Neptunium, successor of uranium, was discovered in 1940 by Edwin McMillan and Philip H. Abelson while they were trying to isolate fission products. It is used in plutonium production which in turn has uses in military and is also used as fuel to provide electricity to space craft.

History and Discovery

Dmitri Mendeleev published the periodic table with the then undiscovered elements indicated by dashes. At that time uranium was the last known element with atomic number 92. In Mendeleev version of periodic table and the later version of periodic table, published in 1913 by Kasimir Fajans, an empty space after uranium indicated a possibility of a new element. After the discovery of induced radioactivity in 1933, Enrico Fermi with his group members bombarded all the known elements with neutron and analysed that heavier elements would disperse the energy by emitting gamma ray.  Emission of gamma ray results in beta decay which in turn increases the atomic number of the resulting isotope. Neutron bombardment on uranium resulted in an isotope with atomic number 93. Fermi published his finding of element 93 but several objections were raised against his claims. Fermi was not able to prove his claim as he was unable to isolate the newly created element.  In 1934, Odolen Koblic claimed to have extracted a small amount of element 93 from pitchblende but when analysed it turned out to be a mixture of two other metals. In 1938, Yvette Cauchois and Horia Hulubei claimed to have discovered element 93 via spectroscopy but the claim was denied since it was then believed that element 93, if it exist at all, would not exist naturally. In 1939, Edwin McMillan decided to bombard uranium with cyclotron to separate fission products. McMillan observed a new half-life of 2.3 days in his sample results. This element had chemistry like no other known element and was similar to uranium. McMillan, with the help of Philip H. Abelson, finally isolated the source and published their results in 1940 [1].  Element 93 was named after the planet Neptune following the naming of Uranium which was named after the planet Uranus, Neptune being the next planet after Uranus in our solar system.


Periodic Table ClassificationGroup n/a
Period 7
State at 20CSolid
ColorSilvery metallic
Electron Configuration[Rn] 5f4 6d1 7s2
Electron Number93
Proton Number93
Electron Shell2, 8, 18, 32, 22, 9, 2
Density20.20 at 20°C
Atomic number93
Atomic Mass237.00 g.mol -1
Electronegativity according to Pauling1.36


Neptunium is only present on earth as an intermediate decay product of other elements. Because of its relatively short half-life any primordial element would have decayed by now. Neptunium isotopes are found naturally in uranium ores which are formed as decay products from the transmutation reactions. Majority of currently existing neptunium on earth is produced in artificial nuclear reactions.

Physical Characteristics

Neptunium is a radioactive metal. It has hard silvery metallic appearance and tarnishes with the exposure to air. It occurs in three allotropic forms. Neptunium has 7 electrons in its valence shell. Neptunium is the first transuranic element and belongs to actinide series. All transuranic elements are unstable and decay into other elements radioactively. It is represented by the symbol Np and has atomic number 93.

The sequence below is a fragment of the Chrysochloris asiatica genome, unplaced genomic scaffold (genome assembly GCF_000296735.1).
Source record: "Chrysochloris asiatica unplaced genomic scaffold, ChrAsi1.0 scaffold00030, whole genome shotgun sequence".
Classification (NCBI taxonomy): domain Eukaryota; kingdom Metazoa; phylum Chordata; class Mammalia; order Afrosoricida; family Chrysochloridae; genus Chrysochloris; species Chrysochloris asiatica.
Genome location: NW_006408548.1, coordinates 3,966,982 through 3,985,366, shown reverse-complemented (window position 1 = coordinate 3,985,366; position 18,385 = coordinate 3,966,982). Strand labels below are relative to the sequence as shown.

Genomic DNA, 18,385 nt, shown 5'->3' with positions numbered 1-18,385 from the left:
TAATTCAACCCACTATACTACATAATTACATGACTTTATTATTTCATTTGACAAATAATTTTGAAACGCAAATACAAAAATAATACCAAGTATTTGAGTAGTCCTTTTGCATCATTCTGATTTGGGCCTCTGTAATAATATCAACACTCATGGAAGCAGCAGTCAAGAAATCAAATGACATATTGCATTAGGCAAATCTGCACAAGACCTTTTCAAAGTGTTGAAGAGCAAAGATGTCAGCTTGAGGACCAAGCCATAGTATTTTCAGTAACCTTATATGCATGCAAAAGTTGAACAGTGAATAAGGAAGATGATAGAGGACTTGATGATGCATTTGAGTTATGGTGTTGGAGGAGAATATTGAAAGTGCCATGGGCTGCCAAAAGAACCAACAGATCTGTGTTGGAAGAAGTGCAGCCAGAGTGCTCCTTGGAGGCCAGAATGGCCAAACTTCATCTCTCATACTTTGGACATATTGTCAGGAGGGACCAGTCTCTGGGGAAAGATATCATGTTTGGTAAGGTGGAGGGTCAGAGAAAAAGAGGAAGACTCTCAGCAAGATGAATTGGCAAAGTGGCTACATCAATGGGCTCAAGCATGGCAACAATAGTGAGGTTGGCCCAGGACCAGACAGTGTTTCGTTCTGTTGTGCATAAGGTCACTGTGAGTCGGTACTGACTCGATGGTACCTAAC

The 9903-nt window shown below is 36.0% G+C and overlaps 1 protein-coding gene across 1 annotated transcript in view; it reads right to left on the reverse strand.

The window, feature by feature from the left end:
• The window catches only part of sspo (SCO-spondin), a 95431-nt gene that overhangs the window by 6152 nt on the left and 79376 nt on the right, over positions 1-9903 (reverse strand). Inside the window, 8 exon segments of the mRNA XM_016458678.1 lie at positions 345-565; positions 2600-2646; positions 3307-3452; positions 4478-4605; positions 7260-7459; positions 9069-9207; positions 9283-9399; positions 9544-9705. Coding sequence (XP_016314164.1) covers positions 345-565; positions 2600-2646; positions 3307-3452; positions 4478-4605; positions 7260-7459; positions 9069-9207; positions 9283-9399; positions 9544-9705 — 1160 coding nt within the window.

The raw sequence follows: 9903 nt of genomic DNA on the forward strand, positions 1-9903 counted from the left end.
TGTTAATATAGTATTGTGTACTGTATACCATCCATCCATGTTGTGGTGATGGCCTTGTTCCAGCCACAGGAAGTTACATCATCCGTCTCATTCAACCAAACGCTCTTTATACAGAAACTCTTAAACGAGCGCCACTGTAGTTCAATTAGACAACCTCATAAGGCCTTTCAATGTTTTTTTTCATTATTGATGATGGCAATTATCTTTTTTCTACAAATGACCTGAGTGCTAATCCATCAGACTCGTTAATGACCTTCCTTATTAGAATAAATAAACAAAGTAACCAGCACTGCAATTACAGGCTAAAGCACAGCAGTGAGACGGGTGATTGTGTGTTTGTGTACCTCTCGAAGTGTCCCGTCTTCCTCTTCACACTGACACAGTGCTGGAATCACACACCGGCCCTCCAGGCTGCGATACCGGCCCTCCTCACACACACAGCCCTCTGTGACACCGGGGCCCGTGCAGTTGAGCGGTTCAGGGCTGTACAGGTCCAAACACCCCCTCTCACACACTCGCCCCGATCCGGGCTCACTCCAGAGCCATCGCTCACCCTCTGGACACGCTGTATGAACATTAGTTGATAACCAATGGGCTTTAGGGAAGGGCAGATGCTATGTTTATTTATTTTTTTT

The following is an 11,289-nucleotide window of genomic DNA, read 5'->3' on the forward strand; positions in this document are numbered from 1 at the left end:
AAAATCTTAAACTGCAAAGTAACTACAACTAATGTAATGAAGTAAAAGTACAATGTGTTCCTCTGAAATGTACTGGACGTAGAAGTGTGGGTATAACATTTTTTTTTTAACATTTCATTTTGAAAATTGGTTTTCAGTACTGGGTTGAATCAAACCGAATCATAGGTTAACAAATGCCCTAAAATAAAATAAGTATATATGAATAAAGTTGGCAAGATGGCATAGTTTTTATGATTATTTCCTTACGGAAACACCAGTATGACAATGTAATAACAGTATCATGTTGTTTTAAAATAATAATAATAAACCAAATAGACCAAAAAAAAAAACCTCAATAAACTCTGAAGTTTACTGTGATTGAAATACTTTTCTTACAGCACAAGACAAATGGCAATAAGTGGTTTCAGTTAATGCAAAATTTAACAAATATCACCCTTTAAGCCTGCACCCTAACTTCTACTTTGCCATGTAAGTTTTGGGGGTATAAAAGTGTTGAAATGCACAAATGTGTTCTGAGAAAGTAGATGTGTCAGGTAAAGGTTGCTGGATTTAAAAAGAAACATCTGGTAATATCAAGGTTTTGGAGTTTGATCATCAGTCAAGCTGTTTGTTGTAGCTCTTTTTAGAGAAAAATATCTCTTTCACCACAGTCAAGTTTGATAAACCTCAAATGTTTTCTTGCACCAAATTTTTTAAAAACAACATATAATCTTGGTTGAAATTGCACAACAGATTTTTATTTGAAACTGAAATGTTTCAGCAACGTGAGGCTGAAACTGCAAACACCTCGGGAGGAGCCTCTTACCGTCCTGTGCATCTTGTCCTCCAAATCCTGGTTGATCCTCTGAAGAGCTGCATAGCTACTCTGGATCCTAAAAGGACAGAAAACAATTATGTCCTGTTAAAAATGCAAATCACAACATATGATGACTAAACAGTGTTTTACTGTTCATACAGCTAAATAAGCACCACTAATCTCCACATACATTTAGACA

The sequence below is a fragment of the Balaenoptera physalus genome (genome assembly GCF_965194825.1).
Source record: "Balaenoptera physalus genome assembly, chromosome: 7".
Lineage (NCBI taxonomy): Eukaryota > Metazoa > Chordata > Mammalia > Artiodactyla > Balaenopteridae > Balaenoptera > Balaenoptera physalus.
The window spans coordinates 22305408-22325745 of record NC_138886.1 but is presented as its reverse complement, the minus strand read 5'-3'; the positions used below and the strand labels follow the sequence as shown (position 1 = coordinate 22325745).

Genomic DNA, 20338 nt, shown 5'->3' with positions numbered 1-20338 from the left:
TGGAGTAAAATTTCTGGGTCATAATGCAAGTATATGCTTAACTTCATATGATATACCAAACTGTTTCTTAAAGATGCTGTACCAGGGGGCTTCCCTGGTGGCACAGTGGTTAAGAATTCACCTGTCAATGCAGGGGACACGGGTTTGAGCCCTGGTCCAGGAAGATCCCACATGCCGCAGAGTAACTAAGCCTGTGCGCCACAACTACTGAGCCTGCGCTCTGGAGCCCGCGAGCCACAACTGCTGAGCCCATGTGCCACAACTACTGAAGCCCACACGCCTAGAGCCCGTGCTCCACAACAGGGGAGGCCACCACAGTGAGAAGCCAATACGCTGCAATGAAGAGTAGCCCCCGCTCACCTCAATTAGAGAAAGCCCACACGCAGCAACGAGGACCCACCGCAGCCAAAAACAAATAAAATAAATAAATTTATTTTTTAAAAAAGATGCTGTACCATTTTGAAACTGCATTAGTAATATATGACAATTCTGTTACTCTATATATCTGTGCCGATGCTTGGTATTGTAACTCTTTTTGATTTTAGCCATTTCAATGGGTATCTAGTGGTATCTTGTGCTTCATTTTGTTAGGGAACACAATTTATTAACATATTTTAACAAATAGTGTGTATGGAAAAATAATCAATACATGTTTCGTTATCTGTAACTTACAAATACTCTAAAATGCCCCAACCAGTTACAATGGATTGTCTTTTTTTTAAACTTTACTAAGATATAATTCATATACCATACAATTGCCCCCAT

Chemical Characteristics

Neptunium is a very reactive metal. It is pyrophoric at room temperature in powdered form. Neptunium is the heaviest actinide that has the ability to lose valence electrons in stable compound. The most stable state in solid form is +4 while +5 valence state is preferred in solution form [2].

Significance and Uses

Neptunium has very few uses, such as:

  • Neptunium is used to for the detection of high energy neutrons.
  • It is used as precursor in production of plutonium, which in turn is used as fuel in thermal generators to provide electricity to spacecraft and has applications in military [3].
  • Neptunium is fissionable and theoretically can be used to make nuclear explosives or can be used as fuel in fast neutron reactors.

Health Hazards

There are 20 radioisotopes of neptunium that have been characterized. The atomic weight of isotopes of neptunium range from 225.0339 u to 244.068 u [4]. Np-237 has the longest half-life of about 2.14 million years. Np-236 and Np-235 also have half-life of a year or more than a year. The rest of the known isotopes have half-life ranging from few days to less than few minutes.

Isotopes of Neptunium

There are seven isotopes of palladium, out of which only one is unstable. Palladium-107 is the most stable radio-iso tope and it have a half life of 6.5 million years. There are eighteen radioactive isotopes of palladium that are artificially produced and have atomic masses that range from 90.94 to 122.93. most of these isotopes have half-life of less than half an hour, expect palladium-101, palladium-109, and palladium-112.


[1]. C.R. Hammond (2004). The Elements, in Handbook of Chemistry and Physics (81st ed.). CRC press. ISBN 978-0-8493-0485-9.

[2]. Hindman J. C. 1968, “Neptunium”, in C. A. Hampel (ed.), The encyclopedia of the chemical elements, Reinhold, New York, pp. 434.

[3]. Lemire, R. J. et al.,Chemical Thermodynamics of Neptunium and Plutonium, Elsevier, Amsterdam, 2001

[4]. Lee, J.; Mardon, P.; Pearce, J.; Hall, R. (1959). “Some physical properties of neptunium metal II: A study of the allotropic transformations in neptunium”. Journal of Physics and Chemistry of Solids. 11 (3–4): 177–181. doi:10.1016/0022-3697(59)90211-2.